Let's examine how covariance behaves. In the next two sections we will use our observations to calculate variances of sample sums.

Establishing properties of covariance involves simple observations and routine algebra. We have done some of it below, and we expect that you can fill in the rest.

Recall that the covariance of $X$ and $Y$ is

$$ Cov(X, Y) ~ = ~ E(D_XD_Y) ~ = ~ E[(X - \mu_X)(Y - \mu_Y)] $$### Covariance and Expected Products

Covariance *is* an expected product: it is the expected product of deviations. It can also be written in terms of the expected product of $X$ and $Y$, as follows.

So covariance is the *mean of the product minus the product of the means*. Take $X = Y$ to get the familiar fact that variance is the mean of the square minus the square of the mean.

This result simplifies proofs of facts about covariance, as you will see below. But as a computational tool, it is only useful when the distributions of $X$ and $Y$ are very simple – for example, when each has just a few possible values. In other calculations of covariance it is rarely a good idea to try to use this result. Rather, we will use the properties below.

### The Main Property: Bilinearity

This is the key to using covariance. First, easy algebra shows that for constants $a$ and $b$, $$ Cov(aX, bY) = abCov(X, Y) $$

Put this together with the addition rule to get

$$ Cov(aX + bY, cZ) = acCov(X, Z) + bcCov(Y, Z) $$You can see that covariance behaves like products. By induction,

$$ Cov(\sum_{i=1}^n a_iX_i, \sum_{j=1}^m b_jY_j) ~ = ~ \sum_{i=1}^n\sum_{j=1}^m a_ib_jCov(X_i, Y_j) $$That might look intimidating, but in fact this property greatly simplifies calculation. It says that you can expand covariance like the product of two sums. For example,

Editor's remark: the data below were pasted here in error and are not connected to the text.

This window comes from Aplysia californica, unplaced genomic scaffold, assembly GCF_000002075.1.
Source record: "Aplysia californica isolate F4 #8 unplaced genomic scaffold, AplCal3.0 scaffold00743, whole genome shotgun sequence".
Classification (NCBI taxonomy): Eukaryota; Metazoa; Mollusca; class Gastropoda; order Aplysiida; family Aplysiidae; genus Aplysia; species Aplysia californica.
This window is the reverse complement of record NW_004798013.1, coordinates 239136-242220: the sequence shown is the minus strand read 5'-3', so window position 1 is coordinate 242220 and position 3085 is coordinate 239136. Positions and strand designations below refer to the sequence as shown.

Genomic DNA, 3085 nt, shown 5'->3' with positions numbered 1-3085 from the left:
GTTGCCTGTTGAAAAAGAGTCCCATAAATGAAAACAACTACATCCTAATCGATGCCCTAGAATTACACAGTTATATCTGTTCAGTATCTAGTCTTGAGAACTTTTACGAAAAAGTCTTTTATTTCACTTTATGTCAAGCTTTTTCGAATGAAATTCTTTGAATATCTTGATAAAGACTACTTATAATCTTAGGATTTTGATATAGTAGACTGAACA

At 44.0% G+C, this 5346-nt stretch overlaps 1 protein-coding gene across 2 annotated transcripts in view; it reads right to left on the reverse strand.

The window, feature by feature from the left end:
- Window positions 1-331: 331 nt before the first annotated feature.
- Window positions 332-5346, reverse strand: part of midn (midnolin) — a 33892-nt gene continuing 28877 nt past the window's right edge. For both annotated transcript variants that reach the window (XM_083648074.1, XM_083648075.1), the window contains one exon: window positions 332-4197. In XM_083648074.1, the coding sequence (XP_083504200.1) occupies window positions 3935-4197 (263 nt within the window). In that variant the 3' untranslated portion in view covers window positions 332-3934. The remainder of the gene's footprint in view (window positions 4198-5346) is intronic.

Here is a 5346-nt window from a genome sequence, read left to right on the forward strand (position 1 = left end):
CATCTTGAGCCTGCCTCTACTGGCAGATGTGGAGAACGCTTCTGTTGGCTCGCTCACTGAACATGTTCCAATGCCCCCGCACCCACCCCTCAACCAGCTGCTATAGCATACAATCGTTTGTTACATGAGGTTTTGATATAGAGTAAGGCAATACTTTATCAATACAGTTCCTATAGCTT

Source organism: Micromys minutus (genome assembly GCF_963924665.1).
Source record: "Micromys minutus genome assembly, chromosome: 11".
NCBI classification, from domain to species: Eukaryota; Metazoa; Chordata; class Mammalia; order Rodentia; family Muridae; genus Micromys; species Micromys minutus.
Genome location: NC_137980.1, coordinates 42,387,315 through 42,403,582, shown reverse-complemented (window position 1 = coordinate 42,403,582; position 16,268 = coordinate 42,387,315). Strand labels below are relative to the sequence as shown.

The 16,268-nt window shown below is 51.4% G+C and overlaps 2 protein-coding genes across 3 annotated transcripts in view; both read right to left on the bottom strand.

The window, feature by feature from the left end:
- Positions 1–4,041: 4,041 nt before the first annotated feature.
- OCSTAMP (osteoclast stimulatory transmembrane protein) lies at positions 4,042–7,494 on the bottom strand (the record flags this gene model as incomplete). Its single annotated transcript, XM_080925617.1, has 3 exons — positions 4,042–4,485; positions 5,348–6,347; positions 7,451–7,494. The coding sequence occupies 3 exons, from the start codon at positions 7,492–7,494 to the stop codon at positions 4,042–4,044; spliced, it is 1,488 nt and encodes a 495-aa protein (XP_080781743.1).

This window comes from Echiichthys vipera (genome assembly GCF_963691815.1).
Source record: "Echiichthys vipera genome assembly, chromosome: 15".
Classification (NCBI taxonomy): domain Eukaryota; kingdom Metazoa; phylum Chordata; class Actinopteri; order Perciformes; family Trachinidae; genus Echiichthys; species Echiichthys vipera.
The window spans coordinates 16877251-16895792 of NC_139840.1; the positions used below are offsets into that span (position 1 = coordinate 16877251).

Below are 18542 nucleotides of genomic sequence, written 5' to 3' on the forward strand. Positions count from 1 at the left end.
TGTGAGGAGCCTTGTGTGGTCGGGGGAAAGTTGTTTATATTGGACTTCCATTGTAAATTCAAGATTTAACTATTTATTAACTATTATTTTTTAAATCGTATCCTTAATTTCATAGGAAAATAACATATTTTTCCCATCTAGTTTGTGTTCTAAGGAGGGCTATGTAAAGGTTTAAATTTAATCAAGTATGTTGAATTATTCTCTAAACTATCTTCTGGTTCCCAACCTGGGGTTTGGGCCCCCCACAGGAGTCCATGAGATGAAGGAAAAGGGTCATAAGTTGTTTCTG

$$ Cov(10X - Y, 3Y + Z) = 30Cov(X, Y) + 10Cov(X, Z) - 3Cov(Y, Y) - Cov(Y, Z) $$You can replace $Cov(Y, Y)$ by $Var(Y)$.

These properties simplify calculations. But they don't give a sense of what covariance means. Indeed it's not easy to understand covariance physically as it has nasty units: for example, if $X$ is a weight in kilograms and $Y$ is height in centimeters, then the units of covariance is *kilogram centimeters*. Later in the course we will see how to normalize covariance to get the *correlation coefficient* that you used so often in Data 8. For now, here is a property that begins to show you that covariance can be helpful in quantifying dependence and independence.

### Independent Implies Uncorrelated

Let $X$ and $Y$ be independent. Then

$$ \begin{align*} E(XY) &= \sum_x\sum_y xyP(X=x, Y=y) ~~~~~~ \text{(expectation of a function)} \\ &= \sum_x\sum_y xyP(X=x)P(Y=y) ~~~~ \text{(independence)} \\ &= \sum_x xP(X=x) \sum_y yP(Y=y) \\ &= E(X)E(Y) \end{align*} $$Therefore if $X$ and $Y$ are independent, then $Cov(X, Y) = 0$. We say that $X$ and $Y$ are *uncorrelated*.

We have shown that independent random variables are uncorrelated. But it is not true that uncorrelated random variables have to be independent. You will show this in an exercise.